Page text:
Welcome to our Earth loving world of Organic Sprouts and Sprouted Salads!
We are glad you have found us.
Join us in enjoying delicious sprouted grains and seeds at home and fresh made sprouted salads. We deliver organic sprouting seeds, microgreens as well as sprouted fresh salads made to order.
Now, isn’t that tasty and wonderful?
need a little motivation to create a delicious, natural, organic, vegan splendour in your kitchen? Have a look at our refreshing salads, grow fresh, weekly and delivered straight to your doorstep.
Did you know:
Radish sprouts have 40x more pro-vitamin A than the mature organic radish vegetable.
391 IU vs 8IU
Vitamin C in green pea sprouts is
5x that of unsprouted peas.
½ cup of sprouted peas has 10.8gm of protein.
Choosing Seeds vs Microgreens
Seeds are plants in a ‘deep slumber’. They are like the bears of the plant world, if you will. They can sit there, fairly preserved, comfortable, some for years even and then sprout at a moments notice. We grow Sprouting seeds by soaking them in water.
They need no light to get going.
We sprouts organic sprouts and prepare them for you, so you don’t have to.
But, many options are available for you to try your own!
Have any quinoa, sunflower seeds, pumpkin seeds or chia seed at home? Then, you too can have some sprouted goodness on your plate in as little as one day!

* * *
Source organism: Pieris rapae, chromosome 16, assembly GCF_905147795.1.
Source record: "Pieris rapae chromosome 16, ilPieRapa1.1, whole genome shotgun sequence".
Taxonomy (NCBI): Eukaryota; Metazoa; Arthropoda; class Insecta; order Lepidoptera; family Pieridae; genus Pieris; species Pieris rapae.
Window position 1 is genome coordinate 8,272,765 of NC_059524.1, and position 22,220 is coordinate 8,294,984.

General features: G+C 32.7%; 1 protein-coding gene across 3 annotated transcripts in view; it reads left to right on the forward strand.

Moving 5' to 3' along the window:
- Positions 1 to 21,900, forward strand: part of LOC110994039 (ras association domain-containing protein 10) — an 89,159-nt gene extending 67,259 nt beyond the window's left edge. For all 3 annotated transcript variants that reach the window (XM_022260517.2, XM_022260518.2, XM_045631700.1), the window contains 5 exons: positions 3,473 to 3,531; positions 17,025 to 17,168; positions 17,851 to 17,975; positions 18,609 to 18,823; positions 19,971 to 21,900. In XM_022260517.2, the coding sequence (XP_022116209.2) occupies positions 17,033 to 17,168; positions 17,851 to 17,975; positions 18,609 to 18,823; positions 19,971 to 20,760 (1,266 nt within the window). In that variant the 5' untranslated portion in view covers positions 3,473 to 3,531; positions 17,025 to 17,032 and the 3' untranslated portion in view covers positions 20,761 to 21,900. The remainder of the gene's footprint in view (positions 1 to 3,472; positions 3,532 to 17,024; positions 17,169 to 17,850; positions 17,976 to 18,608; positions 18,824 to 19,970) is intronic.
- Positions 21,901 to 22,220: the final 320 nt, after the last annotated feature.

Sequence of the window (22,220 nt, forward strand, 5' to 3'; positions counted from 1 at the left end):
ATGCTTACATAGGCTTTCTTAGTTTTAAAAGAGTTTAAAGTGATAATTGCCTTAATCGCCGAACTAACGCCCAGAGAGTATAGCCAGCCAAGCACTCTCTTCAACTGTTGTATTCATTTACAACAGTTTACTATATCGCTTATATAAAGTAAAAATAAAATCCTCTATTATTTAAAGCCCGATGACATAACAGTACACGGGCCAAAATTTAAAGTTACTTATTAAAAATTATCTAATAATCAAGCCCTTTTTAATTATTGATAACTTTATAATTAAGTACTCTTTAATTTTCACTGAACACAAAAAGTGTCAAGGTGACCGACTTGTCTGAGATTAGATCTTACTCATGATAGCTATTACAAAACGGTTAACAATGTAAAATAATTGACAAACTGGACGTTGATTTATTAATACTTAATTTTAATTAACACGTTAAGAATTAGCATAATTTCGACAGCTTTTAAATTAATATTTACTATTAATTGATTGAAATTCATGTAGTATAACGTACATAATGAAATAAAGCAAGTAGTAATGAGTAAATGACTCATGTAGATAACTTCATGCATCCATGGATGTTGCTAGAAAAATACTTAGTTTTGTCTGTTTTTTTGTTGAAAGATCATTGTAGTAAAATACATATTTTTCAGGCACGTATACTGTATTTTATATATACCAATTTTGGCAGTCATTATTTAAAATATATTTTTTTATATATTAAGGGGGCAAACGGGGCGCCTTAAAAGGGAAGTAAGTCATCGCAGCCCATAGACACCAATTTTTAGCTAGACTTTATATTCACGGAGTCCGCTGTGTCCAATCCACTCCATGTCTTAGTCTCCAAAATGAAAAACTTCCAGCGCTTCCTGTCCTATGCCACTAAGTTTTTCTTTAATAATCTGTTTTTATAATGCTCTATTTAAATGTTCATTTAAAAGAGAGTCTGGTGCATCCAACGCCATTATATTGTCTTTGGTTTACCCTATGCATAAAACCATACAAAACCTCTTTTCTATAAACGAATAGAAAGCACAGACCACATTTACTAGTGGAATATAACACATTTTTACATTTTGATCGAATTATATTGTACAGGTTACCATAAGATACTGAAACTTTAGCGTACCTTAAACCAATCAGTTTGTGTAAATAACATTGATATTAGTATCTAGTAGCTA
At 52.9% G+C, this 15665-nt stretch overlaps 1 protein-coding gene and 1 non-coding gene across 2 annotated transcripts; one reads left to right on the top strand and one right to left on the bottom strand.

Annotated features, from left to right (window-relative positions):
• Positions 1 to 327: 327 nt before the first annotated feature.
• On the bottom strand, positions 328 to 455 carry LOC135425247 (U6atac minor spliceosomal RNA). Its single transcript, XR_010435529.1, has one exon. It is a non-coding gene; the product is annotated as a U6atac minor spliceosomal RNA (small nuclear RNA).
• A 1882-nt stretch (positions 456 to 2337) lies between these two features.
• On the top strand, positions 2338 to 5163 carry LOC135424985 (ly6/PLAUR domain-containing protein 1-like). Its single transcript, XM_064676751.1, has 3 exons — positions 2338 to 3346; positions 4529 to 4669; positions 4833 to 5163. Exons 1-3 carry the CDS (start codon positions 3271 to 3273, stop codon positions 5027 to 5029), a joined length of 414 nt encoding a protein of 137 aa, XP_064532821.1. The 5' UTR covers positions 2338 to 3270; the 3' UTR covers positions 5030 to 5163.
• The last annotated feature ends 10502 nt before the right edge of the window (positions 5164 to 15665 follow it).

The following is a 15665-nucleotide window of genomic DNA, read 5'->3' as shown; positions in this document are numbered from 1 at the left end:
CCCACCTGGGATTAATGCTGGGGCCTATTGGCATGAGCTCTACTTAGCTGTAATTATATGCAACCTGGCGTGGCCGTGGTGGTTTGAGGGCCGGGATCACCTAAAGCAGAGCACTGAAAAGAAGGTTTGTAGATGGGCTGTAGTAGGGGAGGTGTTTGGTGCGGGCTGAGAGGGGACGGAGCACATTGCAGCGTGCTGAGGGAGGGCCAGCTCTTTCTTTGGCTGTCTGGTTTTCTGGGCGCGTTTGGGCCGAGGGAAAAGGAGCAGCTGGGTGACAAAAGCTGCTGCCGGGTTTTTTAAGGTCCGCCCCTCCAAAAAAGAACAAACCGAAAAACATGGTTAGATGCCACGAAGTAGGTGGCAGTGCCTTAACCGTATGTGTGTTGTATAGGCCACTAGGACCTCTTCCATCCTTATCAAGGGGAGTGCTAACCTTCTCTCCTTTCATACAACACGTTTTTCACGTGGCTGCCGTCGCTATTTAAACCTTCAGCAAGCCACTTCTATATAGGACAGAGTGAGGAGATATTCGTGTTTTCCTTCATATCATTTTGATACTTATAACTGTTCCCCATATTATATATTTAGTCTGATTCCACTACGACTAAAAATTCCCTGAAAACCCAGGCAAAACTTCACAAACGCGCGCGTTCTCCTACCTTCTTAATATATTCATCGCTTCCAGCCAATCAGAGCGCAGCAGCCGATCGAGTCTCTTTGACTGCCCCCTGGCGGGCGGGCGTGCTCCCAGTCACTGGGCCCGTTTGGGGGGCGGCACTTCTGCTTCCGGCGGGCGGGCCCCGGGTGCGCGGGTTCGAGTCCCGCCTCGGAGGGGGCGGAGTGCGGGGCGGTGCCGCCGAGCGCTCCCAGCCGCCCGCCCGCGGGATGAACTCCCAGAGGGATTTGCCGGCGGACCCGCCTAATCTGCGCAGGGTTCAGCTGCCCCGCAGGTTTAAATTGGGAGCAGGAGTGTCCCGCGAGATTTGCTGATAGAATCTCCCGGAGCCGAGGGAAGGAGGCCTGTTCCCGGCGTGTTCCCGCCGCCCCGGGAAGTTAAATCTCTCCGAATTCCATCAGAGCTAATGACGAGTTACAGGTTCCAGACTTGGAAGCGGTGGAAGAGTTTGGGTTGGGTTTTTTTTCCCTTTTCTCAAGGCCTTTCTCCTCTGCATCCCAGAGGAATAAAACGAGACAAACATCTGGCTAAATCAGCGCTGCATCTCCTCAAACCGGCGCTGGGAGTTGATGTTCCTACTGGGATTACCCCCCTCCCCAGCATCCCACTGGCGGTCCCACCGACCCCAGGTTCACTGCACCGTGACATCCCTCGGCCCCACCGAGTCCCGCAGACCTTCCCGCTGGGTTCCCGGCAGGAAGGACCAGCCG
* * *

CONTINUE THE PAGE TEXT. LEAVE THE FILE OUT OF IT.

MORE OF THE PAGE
The seeds used for microgreens are untreated seeds, preferably organic, that are the same seeds used to grow full-size plants. Microgreens are started in a growing medium, seed carpet, or soil. And, they need light to grow firm and strong. As the plants are grown much closer together, it takes more seed to grow microgreens than field-grown crops. You can grow just about anything that is collected in seed, nut or grain form.
For example, ever pick up mustard seed for a recipe?
Why not put a half cup into a sprouting kit and make yourself some Mustard microgreens to add into your salad or sandwich?
Raw versus Cooked Vegetables & Cancer Risk
Cancer Epidemiology, Biomarkers & Prevention Journal
Twenty-eight studies examined the relationship between raw and cooked vegetables and risk for various cancers. Twenty-one studies assessed raw, but not cooked, vegetables and cancer risk.
Most showed that vegetables, raw or cooked, were inversely related to these cancers. However, more consistent results were found for oral, pharyngeal, laryngeal, esophageal, and gastric cancers. Nine of the 11 studies of raw and cooked vegetables showed statistically significant inverse relationships of these cancers with raw vegetables, but only 4 with cooked vegetables.